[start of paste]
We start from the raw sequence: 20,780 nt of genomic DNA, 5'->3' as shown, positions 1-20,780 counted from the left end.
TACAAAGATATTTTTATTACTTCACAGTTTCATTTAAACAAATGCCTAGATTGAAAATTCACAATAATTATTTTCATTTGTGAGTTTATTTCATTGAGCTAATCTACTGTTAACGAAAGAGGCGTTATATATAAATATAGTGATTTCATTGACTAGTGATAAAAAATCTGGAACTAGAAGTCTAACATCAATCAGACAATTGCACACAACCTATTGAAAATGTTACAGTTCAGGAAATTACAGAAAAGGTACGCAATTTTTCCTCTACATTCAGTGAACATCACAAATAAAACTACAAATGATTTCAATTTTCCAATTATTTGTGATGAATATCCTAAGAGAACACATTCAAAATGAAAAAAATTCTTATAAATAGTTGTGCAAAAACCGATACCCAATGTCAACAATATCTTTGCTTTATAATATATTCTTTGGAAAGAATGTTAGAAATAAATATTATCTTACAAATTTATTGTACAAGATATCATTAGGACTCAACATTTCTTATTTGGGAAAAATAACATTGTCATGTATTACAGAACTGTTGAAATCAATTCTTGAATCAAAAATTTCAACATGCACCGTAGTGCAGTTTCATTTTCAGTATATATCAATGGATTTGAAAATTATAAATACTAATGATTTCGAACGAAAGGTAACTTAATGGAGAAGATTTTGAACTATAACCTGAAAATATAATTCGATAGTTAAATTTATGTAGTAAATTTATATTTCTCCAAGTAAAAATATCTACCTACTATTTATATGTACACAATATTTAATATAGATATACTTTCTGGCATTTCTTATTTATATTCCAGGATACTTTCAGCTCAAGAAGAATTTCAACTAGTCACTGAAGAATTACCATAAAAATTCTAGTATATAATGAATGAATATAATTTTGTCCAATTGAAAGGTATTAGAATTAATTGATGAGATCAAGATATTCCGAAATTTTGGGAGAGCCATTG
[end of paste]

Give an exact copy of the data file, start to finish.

We start from the raw sequence: 20,780 nt of genomic DNA, 5'->3' as shown, positions 1-20,780 counted from the left end.
TACAAAGATATTTTTATTACTTCACAGTTTCATTTAAACAAATGCCTAGATTGAAAATTCACAATAATTATTTTCATTTGTGAGTTTATTTCATTGAGCTAATCTACTGTTAACGAAAGAGGCGTTATATATAAATATAGTGATTTCATTGACTAGTGATAAAAAATCTGGAACTAGAAGTCTAACATCAATCAGACAATTGCACACAACCTATTGAAAATGTTACAGTTCAGGAAATTACAGAAAAGGTACGCAATTTTTCCTCTACATTCAGTGAACATCACAAATAAAACTACAAATGATTTCAATTTTCCAATTATTTGTGATGAATATCCTAAGAGAACACATTCAAAATGAAAAAAATTCTTATAAATAGTTGTGCAAAAACCGATACCCAATGTCAACAATATCTTTGCTTTATAATATATTCTTTGGAAAGAATGTTAGAAATAAATATTATCTTACAAATTTATTGTACAAGATATCATTAGGACTCAACATTTCTTATTTGGGAAAAATAACATTGTCATGTATTACAGAACTGTTGAAATCAATTCTTGAATCAAAAATTTCAACATGCACCGTAGTGCAGTTTCATTTTCAGTATATATCAATGGATTTGAAAATTATAAATACTAATGATTTCGAACGAAAGGTAACTTAATGGAGAAGATTTTGAACTATAACCTGAAAATATAATTCGATAGTTAAATTTATGTAGTAAATTTATATTTCTCCAAGTAAAAATATCTACCTACTATTTATATGTACACAATATTTAATATAGATATACTTTCTGGCATTTCTTATTTATATTCCAGGATACTTTCAGCTCAAGAAGAATTTCAACTAGTCACTGAAGAATTACCATAAAAATTCTAGTATATAATGAATGAATATAATTTTGTCCAATTGAAAGGTATTAGAATTAATTGATGAGATCAAGATATTCCGAAATTTTGGGAGAGCCATTG